Muang Sing is home to nine different ethnic groups, and each has its own customs and clothing, nowadays often mixed with ‘modern’ attire.
The Tai Lue people are part of the larger Tai-Kadai linguistic family and began migrating into Muang Sing from southern China in the 15th century. They are known for their multi-stilt houses with long sloping roofs, strong lao lao liquor, and intricate silk and cotton textiles. Tai Lue practice a mix of animism and Buddhism. Most villages have a temple and monks as well as a sacred pillar where they hold rituals for natural spirits. Each village also has its sacred tree which harbours the village’s guardian spirit.
Tai Neua (Neua means north) migrated from China to Muang Sing about 200 years ago.In the Lao PDR there are only nine Tai Neua villages of which five are in Muang Sing district. They adopted the multi-stilt houses of the Lue and are known as skilled cotton weavers and bamboo basket makers. Tai Neua practice Buddhism with a mix of spiritualism and they brought scriptures from China which they still use in their ceremonies.
Ancestors of Luang Namtha’s Tai Dam migrated to the Nam Sing Valley from northwest Vietnam in the late 19th century. Unlike Buddhist Tai groups, Tai Dam worship phi (spirits) and their ancestors. The traditional house building style, especially the distinctive semi-circular turtle-shaped roof, has been given up by the majority of the Tai Dam, nowadays constructing their roofs in a rectangular shape. Women wear colorful head-scarves and tight-fitting shirts with silver buttons. They make potent lao lao rice alcohol, and produce fine silk and cotton textiles.
The Akha, a Tibeto-Burman-speaking ethnic group, live in the mountains, and follow a cultural code called Akha Zang, the “Akha Way”, which defines traditions and laws, as well as how they farm,hunt, treat illnesses, andrelate to each other and outsiders. Villages feature tall swings anduntouchable gates marking the boundary between the human and natural worlds. Visitors to the village can pass through the village gates, but should not touch the gates. The Akha have no written history and traditionally do not use letters. Instead, their history is preserved in more than 10,000 lines of poetry, which for centuries have been memorized and transmitted orally by an unbroken chain of storytellers known as pimas. Women wear black cotton miniskirts, tight-fitting bodices, embroidered jackets, and intricate head-dresses decorated with beads, silver, and seeds. | more about Akha, try www.akhatrek.com >>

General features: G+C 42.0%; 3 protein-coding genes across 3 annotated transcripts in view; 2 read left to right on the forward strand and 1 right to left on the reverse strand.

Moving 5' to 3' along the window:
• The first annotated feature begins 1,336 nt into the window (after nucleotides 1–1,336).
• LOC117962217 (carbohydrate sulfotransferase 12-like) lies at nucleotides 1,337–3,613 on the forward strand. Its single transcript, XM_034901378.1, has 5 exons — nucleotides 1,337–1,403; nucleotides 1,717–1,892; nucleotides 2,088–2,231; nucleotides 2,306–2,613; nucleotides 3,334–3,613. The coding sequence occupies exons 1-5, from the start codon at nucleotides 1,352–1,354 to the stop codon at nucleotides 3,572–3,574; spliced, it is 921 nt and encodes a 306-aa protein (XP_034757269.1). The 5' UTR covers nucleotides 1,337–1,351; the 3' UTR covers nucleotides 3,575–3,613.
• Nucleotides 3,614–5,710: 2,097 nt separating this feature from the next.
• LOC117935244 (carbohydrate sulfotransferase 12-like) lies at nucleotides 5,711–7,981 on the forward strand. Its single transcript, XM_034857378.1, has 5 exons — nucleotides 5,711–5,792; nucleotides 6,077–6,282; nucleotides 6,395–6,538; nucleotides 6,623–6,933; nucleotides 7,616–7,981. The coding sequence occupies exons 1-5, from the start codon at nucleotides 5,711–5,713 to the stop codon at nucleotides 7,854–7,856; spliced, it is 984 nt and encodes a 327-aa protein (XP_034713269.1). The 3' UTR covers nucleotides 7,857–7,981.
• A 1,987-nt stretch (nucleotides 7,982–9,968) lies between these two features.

The Hmong migrated from southern China sometime during the nineteenth century and established hilltop villages. They belong to the Hmong-Mien group and are the most numerous single ethnic minority group in Laos. Hmong are skilled at hunting, mixing herbal medicines and raising animals, particularly horses. Hmong believe in a variety of natural, ancestral and supernatural spirits and their religious practices incorporate elements of ancestor worship. Intricate embroidery and heavy silver jewelry adorn their clothes. The Hmong New Year in December/January features top-spinning competitions and courting couples tossing mak kone (small fabric balls).
Lolo, the smallest minority in Muang Sing district, migrated from southern China and their language is considered a mix of ancient Lolo and Chinese. Lolo are known as farmers and traders using horses to transport goods over the mountains and practice animism with elements of ancestor worship.
The Yao moved into Laos from China bringing cultural practices and beliefs based on Taoism mixed with animism and ancestor worship. Similar to Hmong they build their houses on the ground and are masters in the art of dyeing, embroidering and sewing their distinctive costumes. The men are skilled black- and silversmiths.
Ancestors of the Phunoi migrated from the Tibetian highlands bringing a religion based on animism and ancestor worship.
They settle near streams in forested mountain areas, build houses on stilts and live on farming, gathering forest products and hunting.